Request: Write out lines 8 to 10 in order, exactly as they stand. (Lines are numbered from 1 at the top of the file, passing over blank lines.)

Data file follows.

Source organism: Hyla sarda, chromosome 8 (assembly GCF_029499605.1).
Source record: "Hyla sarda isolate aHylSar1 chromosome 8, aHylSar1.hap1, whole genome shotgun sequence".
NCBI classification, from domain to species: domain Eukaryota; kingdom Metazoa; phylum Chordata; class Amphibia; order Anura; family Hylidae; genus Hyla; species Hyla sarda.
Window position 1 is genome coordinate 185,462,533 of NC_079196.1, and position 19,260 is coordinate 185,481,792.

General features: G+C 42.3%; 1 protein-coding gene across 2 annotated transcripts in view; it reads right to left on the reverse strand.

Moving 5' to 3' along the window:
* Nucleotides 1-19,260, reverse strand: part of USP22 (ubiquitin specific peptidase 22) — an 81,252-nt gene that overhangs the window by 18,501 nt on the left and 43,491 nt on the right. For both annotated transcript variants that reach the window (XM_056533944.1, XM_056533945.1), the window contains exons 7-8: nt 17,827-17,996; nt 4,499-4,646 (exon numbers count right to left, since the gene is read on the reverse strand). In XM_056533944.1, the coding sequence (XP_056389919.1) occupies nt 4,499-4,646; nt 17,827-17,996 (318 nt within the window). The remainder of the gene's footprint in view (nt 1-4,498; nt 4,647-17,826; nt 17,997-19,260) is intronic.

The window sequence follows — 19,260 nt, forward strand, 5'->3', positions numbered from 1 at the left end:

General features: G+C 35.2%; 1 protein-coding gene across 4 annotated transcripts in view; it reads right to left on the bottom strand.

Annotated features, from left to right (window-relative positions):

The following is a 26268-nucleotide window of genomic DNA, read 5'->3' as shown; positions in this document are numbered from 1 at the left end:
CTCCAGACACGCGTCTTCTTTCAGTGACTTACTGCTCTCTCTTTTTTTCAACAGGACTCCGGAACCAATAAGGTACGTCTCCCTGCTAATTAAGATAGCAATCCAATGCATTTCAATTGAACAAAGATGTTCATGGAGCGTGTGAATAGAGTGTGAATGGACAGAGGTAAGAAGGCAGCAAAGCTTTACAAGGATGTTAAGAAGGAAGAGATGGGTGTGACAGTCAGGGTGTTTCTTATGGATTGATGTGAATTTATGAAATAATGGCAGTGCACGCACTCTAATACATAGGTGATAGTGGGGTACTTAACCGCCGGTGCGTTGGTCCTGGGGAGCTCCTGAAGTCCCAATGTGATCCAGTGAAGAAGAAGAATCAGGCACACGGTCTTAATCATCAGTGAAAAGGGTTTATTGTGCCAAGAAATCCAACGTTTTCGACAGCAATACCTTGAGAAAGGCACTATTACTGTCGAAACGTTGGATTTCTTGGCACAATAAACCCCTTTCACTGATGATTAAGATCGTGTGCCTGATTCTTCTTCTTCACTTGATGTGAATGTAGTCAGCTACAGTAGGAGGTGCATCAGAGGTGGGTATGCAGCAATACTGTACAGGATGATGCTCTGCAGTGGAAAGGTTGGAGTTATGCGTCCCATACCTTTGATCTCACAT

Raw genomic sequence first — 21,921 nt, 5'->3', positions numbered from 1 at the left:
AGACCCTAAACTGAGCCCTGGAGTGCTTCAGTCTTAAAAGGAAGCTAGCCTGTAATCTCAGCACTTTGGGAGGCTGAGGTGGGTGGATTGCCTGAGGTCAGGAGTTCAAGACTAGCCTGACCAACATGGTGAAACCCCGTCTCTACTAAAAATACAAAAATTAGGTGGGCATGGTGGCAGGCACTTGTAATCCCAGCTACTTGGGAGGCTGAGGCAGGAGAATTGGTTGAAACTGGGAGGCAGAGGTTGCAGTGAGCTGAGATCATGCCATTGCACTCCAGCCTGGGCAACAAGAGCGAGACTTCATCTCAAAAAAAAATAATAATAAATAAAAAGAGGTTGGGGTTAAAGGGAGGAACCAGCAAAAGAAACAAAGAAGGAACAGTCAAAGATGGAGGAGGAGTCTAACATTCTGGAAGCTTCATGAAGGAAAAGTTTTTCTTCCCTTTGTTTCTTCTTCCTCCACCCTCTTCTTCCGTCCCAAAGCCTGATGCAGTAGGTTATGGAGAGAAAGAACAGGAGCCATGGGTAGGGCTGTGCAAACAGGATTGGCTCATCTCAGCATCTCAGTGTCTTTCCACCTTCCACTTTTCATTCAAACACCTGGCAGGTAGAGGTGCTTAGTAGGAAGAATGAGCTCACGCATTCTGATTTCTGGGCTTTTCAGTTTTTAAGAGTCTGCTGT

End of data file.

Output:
The window sequence follows — 19,260 nt, forward strand, 5'->3', positions numbered from 1 at the left end:

General features: G+C 35.2%; 1 protein-coding gene across 4 annotated transcripts in view; it reads right to left on the bottom strand.

Annotated features, from left to right (window-relative positions):